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September 22, 2016
Scam Targets Local Residents
I am grateful that one of our local residents has reached out to my office to help spread awareness about a sophisticated scam that is reported to be taking place throughout Anchorage and the Mat-Su, and specifically in our area.
While at a gas station parking lot or similar location the victim will be approached by an person offering to sell electronics equipment, while another person waits in a nearby vehicle with the equipment.
The individual presents documentation that the items have been paid for, but explains that the original customer defaulted on a loan and the items were no longer needed for installation.
The scammer goes on to explain that since the items were already paid for, their supervisor has allowed them to sell them at a large discount and to keep the proceeds.
The scam is convincing in part because the victim receives actual unopened boxes which have a large suggested retail value printed on them, but are reportedly “knock-offs” of low value and quality.
The scammers appear to be using falsified identification and other forms of documentation to convince victims the deal is legitimate. They are reported to be operating at gas stations and other retail parking lots throughout Anchorage and the Mat-Su Valley. There are said to be a number of different people working at this operation.
The Anchorage Police Department has confirmed that this scam has been taking place. If you have any information about these activities, please call APD at 786-8900 and select the prompt “records,” or if you see it taking place in real time, press “0” for an operator.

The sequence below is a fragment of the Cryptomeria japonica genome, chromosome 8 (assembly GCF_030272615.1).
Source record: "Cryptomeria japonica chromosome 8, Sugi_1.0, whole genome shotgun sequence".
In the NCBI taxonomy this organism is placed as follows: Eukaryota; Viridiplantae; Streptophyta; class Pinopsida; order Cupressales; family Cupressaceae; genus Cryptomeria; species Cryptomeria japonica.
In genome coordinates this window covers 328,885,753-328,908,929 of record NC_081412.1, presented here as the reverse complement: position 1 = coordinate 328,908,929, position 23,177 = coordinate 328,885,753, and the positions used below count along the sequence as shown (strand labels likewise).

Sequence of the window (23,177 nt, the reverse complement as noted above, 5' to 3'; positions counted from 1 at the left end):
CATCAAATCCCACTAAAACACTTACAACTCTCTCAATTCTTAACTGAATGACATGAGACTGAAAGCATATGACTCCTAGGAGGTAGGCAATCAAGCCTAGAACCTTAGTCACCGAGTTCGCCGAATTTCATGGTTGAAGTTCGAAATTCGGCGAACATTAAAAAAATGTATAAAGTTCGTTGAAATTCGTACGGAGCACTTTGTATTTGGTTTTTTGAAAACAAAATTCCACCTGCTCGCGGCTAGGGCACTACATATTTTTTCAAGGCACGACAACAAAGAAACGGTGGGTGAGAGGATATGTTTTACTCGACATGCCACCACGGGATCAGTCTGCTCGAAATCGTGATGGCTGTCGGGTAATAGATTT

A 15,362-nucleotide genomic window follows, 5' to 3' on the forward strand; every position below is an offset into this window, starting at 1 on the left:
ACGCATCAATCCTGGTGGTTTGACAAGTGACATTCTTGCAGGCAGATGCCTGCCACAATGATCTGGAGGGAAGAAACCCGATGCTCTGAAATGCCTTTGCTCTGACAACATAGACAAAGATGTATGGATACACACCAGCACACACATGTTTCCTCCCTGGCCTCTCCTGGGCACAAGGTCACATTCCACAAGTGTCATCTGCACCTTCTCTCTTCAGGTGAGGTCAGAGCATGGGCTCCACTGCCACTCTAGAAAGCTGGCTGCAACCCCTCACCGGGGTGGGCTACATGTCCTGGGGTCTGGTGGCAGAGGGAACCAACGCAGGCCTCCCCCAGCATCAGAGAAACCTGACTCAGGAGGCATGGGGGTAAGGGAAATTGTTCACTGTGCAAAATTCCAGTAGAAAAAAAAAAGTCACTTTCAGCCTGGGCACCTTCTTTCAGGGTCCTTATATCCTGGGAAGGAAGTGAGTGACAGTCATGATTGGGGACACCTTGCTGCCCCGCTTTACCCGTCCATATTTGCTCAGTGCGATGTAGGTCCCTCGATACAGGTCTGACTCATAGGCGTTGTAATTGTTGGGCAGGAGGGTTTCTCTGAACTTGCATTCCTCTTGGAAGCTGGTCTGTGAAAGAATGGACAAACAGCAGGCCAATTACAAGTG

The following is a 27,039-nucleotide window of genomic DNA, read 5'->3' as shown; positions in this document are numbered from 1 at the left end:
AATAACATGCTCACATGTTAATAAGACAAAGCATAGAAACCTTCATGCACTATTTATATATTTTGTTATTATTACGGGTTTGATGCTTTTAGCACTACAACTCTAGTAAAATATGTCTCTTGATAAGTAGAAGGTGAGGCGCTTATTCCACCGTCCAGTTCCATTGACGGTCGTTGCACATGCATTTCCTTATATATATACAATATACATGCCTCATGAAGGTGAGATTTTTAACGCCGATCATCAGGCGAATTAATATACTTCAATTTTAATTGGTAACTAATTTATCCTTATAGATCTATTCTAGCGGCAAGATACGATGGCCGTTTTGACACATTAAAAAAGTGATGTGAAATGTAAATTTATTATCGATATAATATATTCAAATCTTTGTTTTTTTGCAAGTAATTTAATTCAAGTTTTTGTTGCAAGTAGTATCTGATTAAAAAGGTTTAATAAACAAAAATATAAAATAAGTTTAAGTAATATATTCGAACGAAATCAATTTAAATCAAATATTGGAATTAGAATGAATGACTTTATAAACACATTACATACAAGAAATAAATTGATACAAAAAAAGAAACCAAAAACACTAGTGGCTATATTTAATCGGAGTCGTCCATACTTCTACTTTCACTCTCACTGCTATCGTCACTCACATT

Also, please feel free to call my office at 269-0240 for more information or assistance regarding this or any other matter.
Thank you for your attention to this serious issue. I’m here for you, so please keep in touch on matters important to you and your family!
This month the Better Business Bureau website has an excellent article on the top five way to avoid scams. To learn more, please read the list below or visit their website at:
Our Top Five Tips for Preventing Scams (from the Better Business Bureau)
Always be wary of "too good to be true." If a deal is significantly better, a price lower, or an offer greater than you can find elsewhere, be cautious. Keep in mind that businesses need to turn a profit. If a company's offer is so amazing that it's not sustainable, it could be a ploy.
Don't underestimate the power of a quick online search. An online search can go a long way in uncovering a con. Chances are that the scam has already fooled other people, and they have posted about it online. Be sure to check out BBB Scam Tracker for the latest ( http://www.bbb.org/scamtracker).
Pay with a credit card and refuse unusual forms of payment. Protect yourself by paying with a credit card, which gives you additional protections such as the opportunity to dispute charges if the business doesn't come through. Be wary of anyone who requests alternative forms of payment, such as wire transfers, pre-paid debit cards, or gift cards.
Watch out for a change in routine. If an organization normally reaches you one way, be suspicious if you suddenly start receiving a different type of communication. For example, government agencies generally communicate through mail, but scammers impersonating them often call or send email.
Don't believe what you see. Con artists can spoof phone numbers, email templates, websites, letterhead, and social media accounts. Just because something looks real, doesn't mean it is. Instead of relying on your eyes, look for other warning signs.
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